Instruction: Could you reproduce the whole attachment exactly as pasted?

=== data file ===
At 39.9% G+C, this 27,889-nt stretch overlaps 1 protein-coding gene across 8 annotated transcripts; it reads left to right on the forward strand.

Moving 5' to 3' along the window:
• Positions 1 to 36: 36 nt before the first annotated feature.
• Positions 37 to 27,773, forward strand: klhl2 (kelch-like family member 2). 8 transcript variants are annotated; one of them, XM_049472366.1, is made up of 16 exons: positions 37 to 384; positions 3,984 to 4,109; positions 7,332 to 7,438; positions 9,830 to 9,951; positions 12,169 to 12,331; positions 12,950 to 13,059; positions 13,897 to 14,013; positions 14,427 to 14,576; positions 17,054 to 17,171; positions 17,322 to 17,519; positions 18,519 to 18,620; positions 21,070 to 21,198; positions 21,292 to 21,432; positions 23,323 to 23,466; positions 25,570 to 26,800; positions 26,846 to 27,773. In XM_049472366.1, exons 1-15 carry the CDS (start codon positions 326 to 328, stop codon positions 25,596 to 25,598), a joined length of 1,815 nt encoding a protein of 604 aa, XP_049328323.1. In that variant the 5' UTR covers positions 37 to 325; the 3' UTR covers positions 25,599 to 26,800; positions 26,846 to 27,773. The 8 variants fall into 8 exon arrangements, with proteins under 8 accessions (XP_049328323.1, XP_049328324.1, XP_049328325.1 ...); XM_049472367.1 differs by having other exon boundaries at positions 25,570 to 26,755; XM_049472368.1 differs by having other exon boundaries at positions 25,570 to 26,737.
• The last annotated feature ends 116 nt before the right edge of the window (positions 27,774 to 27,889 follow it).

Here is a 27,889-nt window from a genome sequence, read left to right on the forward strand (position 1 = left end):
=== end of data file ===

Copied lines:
At 39.9% G+C, this 27,889-nt stretch overlaps 1 protein-coding gene across 8 annotated transcripts; it reads left to right on the forward strand.

Moving 5' to 3' along the window:
• Positions 1 to 36: 36 nt before the first annotated feature.
• Positions 37 to 27,773, forward strand: klhl2 (kelch-like family member 2). 8 transcript variants are annotated; one of them, XM_049472366.1, is made up of 16 exons: positions 37 to 384; positions 3,984 to 4,109; positions 7,332 to 7,438; positions 9,830 to 9,951; positions 12,169 to 12,331; positions 12,950 to 13,059; positions 13,897 to 14,013; positions 14,427 to 14,576; positions 17,054 to 17,171; positions 17,322 to 17,519; positions 18,519 to 18,620; positions 21,070 to 21,198; positions 21,292 to 21,432; positions 23,323 to 23,466; positions 25,570 to 26,800; positions 26,846 to 27,773. In XM_049472366.1, exons 1-15 carry the CDS (start codon positions 326 to 328, stop codon positions 25,596 to 25,598), a joined length of 1,815 nt encoding a protein of 604 aa, XP_049328323.1. In that variant the 5' UTR covers positions 37 to 325; the 3' UTR covers positions 25,599 to 26,800; positions 26,846 to 27,773. The 8 variants fall into 8 exon arrangements, with proteins under 8 accessions (XP_049328323.1, XP_049328324.1, XP_049328325.1 ...); XM_049472367.1 differs by having other exon boundaries at positions 25,570 to 26,755; XM_049472368.1 differs by having other exon boundaries at positions 25,570 to 26,737.
• The last annotated feature ends 116 nt before the right edge of the window (positions 27,774 to 27,889 follow it).

Here is a 27,889-nt window from a genome sequence, read left to right on the forward strand (position 1 = left end):